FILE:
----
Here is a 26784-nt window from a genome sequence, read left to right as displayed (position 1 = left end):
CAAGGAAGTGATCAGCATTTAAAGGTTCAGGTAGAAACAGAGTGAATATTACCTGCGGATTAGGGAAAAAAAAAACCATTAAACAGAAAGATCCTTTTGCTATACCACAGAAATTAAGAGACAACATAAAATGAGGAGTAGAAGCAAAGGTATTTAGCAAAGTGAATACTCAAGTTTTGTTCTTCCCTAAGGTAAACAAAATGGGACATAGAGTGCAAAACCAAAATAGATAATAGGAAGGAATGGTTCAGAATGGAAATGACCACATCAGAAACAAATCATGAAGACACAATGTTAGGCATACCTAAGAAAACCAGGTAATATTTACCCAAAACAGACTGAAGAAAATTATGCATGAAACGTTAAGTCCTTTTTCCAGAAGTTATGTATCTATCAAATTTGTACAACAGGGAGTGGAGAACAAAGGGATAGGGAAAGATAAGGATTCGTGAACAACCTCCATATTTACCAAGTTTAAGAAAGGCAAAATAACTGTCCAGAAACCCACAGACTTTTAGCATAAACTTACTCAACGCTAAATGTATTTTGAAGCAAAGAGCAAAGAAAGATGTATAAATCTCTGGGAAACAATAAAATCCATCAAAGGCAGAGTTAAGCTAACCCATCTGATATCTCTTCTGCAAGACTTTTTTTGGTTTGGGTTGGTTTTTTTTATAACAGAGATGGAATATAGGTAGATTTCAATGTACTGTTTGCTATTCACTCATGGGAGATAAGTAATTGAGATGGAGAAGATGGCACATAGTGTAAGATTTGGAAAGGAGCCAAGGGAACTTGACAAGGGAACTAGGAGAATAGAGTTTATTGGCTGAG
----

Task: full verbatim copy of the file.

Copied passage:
Here is a 26784-nt window from a genome sequence, read left to right as displayed (position 1 = left end):
CAAGGAAGTGATCAGCATTTAAAGGTTCAGGTAGAAACAGAGTGAATATTACCTGCGGATTAGGGAAAAAAAAAACCATTAAACAGAAAGATCCTTTTGCTATACCACAGAAATTAAGAGACAACATAAAATGAGGAGTAGAAGCAAAGGTATTTAGCAAAGTGAATACTCAAGTTTTGTTCTTCCCTAAGGTAAACAAAATGGGACATAGAGTGCAAAACCAAAATAGATAATAGGAAGGAATGGTTCAGAATGGAAATGACCACATCAGAAACAAATCATGAAGACACAATGTTAGGCATACCTAAGAAAACCAGGTAATATTTACCCAAAACAGACTGAAGAAAATTATGCATGAAACGTTAAGTCCTTTTTCCAGAAGTTATGTATCTATCAAATTTGTACAACAGGGAGTGGAGAACAAAGGGATAGGGAAAGATAAGGATTCGTGAACAACCTCCATATTTACCAAGTTTAAGAAAGGCAAAATAACTGTCCAGAAACCCACAGACTTTTAGCATAAACTTACTCAACGCTAAATGTATTTTGAAGCAAAGAGCAAAGAAAGATGTATAAATCTCTGGGAAACAATAAAATCCATCAAAGGCAGAGTTAAGCTAACCCATCTGATATCTCTTCTGCAAGACTTTTTTTGGTTTGGGTTGGTTTTTTTTATAACAGAGATGGAATATAGGTAGATTTCAATGTACTGTTTGCTATTCACTCATGGGAGATAAGTAATTGAGATGGAGAAGATGGCACATAGTGTAAGATTTGGAAAGGAGCCAAGGGAACTTGACAAGGGAACTAGGAGAATAGAGTTTATTGGCTGAG